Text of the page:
A systematic review and meta-analysis on sedentary behaviour and subsequent obesity related outcomes.
Background: In today’s society, adults are spending increasing amounts of time in sedentary behaviours. This is of concern as sedentary behaviour has been identified as an important and independent risk factor for the development of type 2 diabetes and cardiovascular disease. An increasing amount of evidence from cross-sectional and prospective studies suggests that sedentary behaviour is associated with obesity, independent of physical activity yet the magnitude and consistency of the association remains unclear. Objective: To conduct a systematic review and meta-analysis to quantify the association between sedentary behaviour and obesity related outcomes in healthy adults, independent of physical activity. Design: The systematic review was done according to the general guidance of the Cochrane Collaboration guidelines. English language studies published between 1946 to July 2015 were identified via six electronic databases in Ovid MEDLINE, MEDLINE Pending via Ovid, EMBASE via Ovid, EMBASE Classic via Ovid, AMED and PubMed. In addition, citation searches were conducted for relevant studies published after 2011 and for systematic reviews. Criteria for eligibility of studies included: prospective studies of at least 1-year follow-up and randomised control trails of at least 12 weeks that examined the association between sedentary behaviour and obesity related outcomes (body weight, BMI, waist circumference, risk of obesity) in healthy adults, independent of physical activity. Two authors independently extracted and transformed data. Summary estimates were calculated by meta-analysis using a random-effects model (STATA version 12.1). Results: From the 14,647 studies identified, 16 prospective studies (432,010 participants) met our eligibility criteria for the meta-analysis. The pooled summary effects showed no significant association between sedentary behaviour and all obesity related outcomes with the exception of waist circumference. Each additional hour per day for change in sedentary time corresponded to an increase in waist circumference of 0.27 cm (95% CI, 0.04, 0.50; P = 0.023) over five years (see figure 7). We found no association between sedentary time and risk of obesity, 17% (95% CI, 0.77, 1.80; P = 0.459), and BMI, 0.11 kg/m2 (95% CI, -0.16, 0.38; P = 0.418). Likewise, we did not find a dose-response association between sedentary time (1 h per d) and change in BMI, 0.04 kg/m2(95% CI, -0.04, 0.13; P = 0.292), change in body weight, 0.05 kg (95% CI, -0.00, 0.10; P = 0.066) or change in waist circumference, -0.04 cm (95% CI, -0.26, 0.18; P = 0.715) over five years. Finally, we found no dose-response association between a change in sedentary time (1 h per d) and change in body weight, 0.38 kg (95% CI, -0.09, 0.86; P = 0.111). Conclusion: The findings of this review suggest there is limited evidence of a meaningful association between sedentary behaviour and obesity in healthy adults, independent of physical activity.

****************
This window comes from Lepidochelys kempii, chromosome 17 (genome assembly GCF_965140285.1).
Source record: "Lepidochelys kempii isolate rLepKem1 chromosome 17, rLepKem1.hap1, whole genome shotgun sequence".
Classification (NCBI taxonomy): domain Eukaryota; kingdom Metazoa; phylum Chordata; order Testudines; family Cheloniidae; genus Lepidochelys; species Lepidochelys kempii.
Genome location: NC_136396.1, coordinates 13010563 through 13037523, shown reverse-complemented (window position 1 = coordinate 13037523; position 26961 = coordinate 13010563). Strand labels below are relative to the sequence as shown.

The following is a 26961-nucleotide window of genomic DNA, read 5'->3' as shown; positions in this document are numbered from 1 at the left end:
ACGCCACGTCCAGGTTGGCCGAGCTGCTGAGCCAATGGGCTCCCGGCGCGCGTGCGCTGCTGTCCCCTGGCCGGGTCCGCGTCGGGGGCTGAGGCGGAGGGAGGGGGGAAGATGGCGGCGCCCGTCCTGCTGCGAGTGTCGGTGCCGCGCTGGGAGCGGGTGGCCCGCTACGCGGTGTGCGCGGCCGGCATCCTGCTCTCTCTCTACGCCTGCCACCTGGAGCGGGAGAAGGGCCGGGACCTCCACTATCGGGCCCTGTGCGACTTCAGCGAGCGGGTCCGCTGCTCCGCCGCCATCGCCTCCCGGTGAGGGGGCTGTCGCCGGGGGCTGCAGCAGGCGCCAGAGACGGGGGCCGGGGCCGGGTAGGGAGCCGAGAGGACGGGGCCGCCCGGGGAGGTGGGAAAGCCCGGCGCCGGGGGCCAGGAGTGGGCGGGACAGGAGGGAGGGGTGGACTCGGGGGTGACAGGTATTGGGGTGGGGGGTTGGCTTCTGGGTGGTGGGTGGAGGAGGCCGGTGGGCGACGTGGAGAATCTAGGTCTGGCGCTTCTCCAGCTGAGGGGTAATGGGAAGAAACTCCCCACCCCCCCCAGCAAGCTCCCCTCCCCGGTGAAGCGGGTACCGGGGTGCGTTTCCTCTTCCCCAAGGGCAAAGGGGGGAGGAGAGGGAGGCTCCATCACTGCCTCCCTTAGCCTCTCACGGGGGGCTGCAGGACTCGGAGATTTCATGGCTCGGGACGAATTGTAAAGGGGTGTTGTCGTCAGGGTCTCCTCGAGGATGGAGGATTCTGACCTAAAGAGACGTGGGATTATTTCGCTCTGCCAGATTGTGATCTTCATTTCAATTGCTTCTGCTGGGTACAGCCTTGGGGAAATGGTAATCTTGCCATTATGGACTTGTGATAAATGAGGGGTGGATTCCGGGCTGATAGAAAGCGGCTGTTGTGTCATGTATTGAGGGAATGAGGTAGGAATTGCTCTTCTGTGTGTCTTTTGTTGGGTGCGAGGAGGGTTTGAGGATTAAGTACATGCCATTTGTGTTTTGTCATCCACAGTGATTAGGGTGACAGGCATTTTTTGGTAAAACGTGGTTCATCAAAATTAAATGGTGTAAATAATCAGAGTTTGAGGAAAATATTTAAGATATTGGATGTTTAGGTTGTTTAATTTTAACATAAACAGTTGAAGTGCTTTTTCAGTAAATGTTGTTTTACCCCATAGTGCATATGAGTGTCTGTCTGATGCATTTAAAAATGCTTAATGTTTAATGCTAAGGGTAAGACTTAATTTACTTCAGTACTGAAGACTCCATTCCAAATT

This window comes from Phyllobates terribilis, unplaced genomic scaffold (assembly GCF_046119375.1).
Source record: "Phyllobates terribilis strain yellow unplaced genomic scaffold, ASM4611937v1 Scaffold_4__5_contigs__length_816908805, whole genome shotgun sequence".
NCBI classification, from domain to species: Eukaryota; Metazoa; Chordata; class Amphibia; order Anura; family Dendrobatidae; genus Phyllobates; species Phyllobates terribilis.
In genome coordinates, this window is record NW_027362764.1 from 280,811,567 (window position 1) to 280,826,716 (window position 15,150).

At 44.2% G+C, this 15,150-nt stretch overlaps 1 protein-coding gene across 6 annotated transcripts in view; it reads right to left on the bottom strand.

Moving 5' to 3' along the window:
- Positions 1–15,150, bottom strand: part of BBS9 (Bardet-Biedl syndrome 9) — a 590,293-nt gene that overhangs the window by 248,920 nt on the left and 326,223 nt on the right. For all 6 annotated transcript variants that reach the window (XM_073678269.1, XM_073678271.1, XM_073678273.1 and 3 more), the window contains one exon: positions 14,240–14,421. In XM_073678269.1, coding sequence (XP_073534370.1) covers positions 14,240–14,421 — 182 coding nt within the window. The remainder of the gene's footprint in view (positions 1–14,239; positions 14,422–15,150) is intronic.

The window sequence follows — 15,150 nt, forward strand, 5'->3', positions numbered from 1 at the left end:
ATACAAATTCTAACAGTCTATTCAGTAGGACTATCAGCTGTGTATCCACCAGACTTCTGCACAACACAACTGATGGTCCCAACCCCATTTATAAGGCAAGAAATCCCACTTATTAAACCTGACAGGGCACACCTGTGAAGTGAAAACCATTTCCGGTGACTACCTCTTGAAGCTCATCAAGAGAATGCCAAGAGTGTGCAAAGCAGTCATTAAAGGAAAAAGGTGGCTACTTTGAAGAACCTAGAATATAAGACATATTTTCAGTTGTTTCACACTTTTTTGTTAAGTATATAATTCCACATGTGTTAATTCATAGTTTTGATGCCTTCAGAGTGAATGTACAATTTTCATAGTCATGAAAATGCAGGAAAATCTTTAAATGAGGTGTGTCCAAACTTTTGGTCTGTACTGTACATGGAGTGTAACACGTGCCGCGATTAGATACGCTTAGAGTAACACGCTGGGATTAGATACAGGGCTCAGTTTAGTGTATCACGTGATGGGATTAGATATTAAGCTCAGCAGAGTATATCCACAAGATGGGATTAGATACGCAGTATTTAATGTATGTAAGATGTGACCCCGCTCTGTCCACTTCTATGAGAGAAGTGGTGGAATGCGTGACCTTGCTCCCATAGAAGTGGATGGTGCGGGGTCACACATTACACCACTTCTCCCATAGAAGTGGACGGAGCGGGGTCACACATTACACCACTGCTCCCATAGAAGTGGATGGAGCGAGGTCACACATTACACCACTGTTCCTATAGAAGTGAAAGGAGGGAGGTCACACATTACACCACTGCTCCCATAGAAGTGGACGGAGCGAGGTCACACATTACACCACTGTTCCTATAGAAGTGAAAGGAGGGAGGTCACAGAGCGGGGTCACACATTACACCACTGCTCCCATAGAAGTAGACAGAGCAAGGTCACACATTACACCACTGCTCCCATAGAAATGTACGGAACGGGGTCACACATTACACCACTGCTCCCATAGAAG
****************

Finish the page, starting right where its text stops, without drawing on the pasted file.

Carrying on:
Advisor: Skeaff, Murray; Peddie, Meredith
Degree Name: Master of Dietetics
Degree Discipline: Human Nutrition
Publisher: University of Otago
Keywords: Sedentary; behaviour; obesity; systematic; review; meta-analysis
Research Type: Thesis